More than half of Botswana’s population is under the age of 15 or over the age of 65. This demographic implies that the working population is increasingly responsible to cover expenditure for themselves and the aging population dependent on them.
In a new report published by Global Entrepreneurship Monitor (GEM), it was found that the rising number of entrepreneurs aged 50 and above can offer economic, social and environmental benefits for economies wrestling with aging (dependent) populations.
GEM’s Report spans a decade’s worth of research, citing examples from developing economies where citizens over the age of 50 have played a significant role in contributing to their economies. According to a 2015 report by the United Nations, 5.9% of Botswanan citizens are over the age of 60 and this is projected to increase to 15.7% by 2050. GEM’s global findings gives new hope, indicating that the number of self-employed older adults now outweighs that of young adults.
According to the GEM Special Report on Senior Entrepreneurship, 18% of adults between the ages of 50 and 64 and 13% between the ages of 65 and 80 worldwide are self-employed compared to just 11% of adults between the ages of 18 and 29. Eighteen percent of “middle-aged” entrepreneurs (aged 30 to 49) are self-employed.
Sub-Saharan Africa has the highest rate of senior entrepreneurship worldwide in terms of entrepreneurial intention and early-stage entrepreneurial activity, with a 35% and 19% split respectively. Latin America and the Caribbean comes in second with (27%/14%), followed by the Middle East and North Africa (23%/7%) and the European Culture Countries (6%/4%).
“Entrepreneurial success and prosperity has no age limits,” said Mike Herrington, Executive Director of GEM, whose report draws on data collected between 2009 and 2016 on entrepreneurial activity among more than 1.5 million people spread across 104 countries. “While the traditional perception of entrepreneurship is that it is a young person’s endeavor, the data are showing us that, in many aspects, older people are a significant entrepreneurial force. But this segment is largely an overlooked and undervalued resource.”
The numbers related to Sub-Saharan Africa are consistent with GEM findings that entrepreneurship levels are typically higher in factor-driven economies where the types of businesses started often require lower skills and less money to get off the ground. According to Thomas Schøtt, Professor of Entrepreneurship at the University of Southern Denmark and lead author of the report, senior entrepreneurs bring with them a host of benefits – economic, social and environmental – that the report labels “golden dividends”. These include relieving pressure of an ageing population on the state and job creation.
“Every older adult who is self-employed is less likely to place a financial burden on society and to contribute to the economy of that country through the payment of taxes and by remaining economically active,” he said. “Additionally, senior entrepreneurs are marginally more likely than their younger counterparts to employ more than five people so they are not only creating jobs for themselves but for others as well.”
Additional economic benefits come from fact that senior and older people who act as informal investors also tend to invest considerably more money compared to younger adults. Almost two thirds (63%) of older business angels worldwide invest more than the median of all investments. And elderly entrepreneurs across all phases of entrepreneurial activity report substantially higher levels of satisfaction with both their life and their job, compared to elderly routine employees. This translates into better health and fewer demands being placed on social service/entitlement programmes.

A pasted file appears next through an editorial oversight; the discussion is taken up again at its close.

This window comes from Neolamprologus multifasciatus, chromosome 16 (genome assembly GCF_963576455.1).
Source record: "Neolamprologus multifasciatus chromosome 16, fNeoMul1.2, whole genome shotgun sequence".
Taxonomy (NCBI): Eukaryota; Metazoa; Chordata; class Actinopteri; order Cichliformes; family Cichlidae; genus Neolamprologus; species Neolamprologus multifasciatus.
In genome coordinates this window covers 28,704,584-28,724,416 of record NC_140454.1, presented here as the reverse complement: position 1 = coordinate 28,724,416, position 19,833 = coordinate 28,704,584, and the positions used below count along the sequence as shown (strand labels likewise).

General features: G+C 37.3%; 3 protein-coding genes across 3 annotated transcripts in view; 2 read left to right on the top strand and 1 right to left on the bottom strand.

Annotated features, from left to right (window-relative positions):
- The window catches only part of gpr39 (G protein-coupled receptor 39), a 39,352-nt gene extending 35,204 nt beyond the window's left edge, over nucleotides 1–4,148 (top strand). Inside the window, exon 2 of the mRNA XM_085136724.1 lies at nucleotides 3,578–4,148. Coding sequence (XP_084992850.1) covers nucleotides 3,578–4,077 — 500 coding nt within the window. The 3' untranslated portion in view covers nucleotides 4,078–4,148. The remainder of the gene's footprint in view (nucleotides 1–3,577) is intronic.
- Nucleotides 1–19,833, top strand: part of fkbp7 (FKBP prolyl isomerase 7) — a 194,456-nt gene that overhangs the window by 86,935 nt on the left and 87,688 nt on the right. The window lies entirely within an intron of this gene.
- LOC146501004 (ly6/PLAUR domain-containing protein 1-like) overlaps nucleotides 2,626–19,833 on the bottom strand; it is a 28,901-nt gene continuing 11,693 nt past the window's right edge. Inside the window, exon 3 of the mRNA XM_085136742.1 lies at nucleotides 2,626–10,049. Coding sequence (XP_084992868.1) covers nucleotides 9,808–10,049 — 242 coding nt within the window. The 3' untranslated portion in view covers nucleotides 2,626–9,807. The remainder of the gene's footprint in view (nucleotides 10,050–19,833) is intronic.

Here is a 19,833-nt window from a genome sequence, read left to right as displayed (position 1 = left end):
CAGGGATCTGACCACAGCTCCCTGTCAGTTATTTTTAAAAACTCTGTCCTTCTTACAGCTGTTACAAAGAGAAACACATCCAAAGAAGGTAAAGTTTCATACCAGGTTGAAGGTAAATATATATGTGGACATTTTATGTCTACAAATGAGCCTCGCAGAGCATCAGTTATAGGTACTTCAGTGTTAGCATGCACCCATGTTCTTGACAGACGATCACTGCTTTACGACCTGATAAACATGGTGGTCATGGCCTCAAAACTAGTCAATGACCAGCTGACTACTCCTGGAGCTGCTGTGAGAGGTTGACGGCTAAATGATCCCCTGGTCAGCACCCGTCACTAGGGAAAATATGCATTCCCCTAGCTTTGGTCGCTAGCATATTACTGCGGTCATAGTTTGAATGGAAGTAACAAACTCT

Schøtt added that these findings have particular significance for economies struggling with the perceived burden of an ageing population. “With approximately 16% of the world’s population 55 or older, the issues of entrepreneurial activity at these more advanced ages directly affect more than a 1.2 billion people,” he said. “The world is beginning to understand how senior entrepreneurs with their wealth of work and life experience, deep networks, and eagerness to remain productive are a huge untapped resource.
“It is time that we stopped thinking about this demographic as a liability and instead recognise them as assets and work across sectors to help break barriers and unleash their potential. It’s imperative for governments to create innovative, inter-agency frameworks to marshal resources, catalyze strategic thinking, prioritize new policy and create actionable research to advance this movement.”
Marcian Concepts have been contracted by Selibe Phikwe Economic Unit (SPEDU) in a P230 million project to raise the town from its ghost status. The project is in the design and building phase of building an industrial hub for Phikwe; putting together an infrastructure in Bolelanoto and Senwelo industrial sites.
This project comes as a life-raft for Selibe Phikwe, a town which was turned into a ghost town when the area’s economic mainstay, BCL mine, closed four years ago. In that catastrophe, 5000 people lost their livelihoods as the town’s life sunk into a gloomy horizon. Businesses were closed and some migrated to better places as industrial places and malls became almost empty.
However, SPEDU has now started plans to breathe life into the town. Information reaching this publication is that Marcian Concepts is now on the ground at Bolelanoto and Senwelo and works have commenced. Marcian as a contractor already promises to hire Phikwe locals only, even subcontract only companies from the area as a way to empower the place’s economy.
The procurement method for the tender is Open Domestic bidding which means Joint Ventures with foreign companies is not allowed. According to Marcian Concepts General Manager, Andre Strydom, in an interview with this publication, the project will come with 150 to 200 jobs. The project is expected to take 15 months at a tune of P230 531 402. 76. Marcian will put together construction of roadworks, storm-water drains, water reticulation, street lighting and telecommunication infrastructure. This tender was flouted last year August, but was awarded in June this year. This project is seen as the beginning of Phikwe’s revival and investors will be targeted to the area after the town has worn the ghost city status for almost half a decade.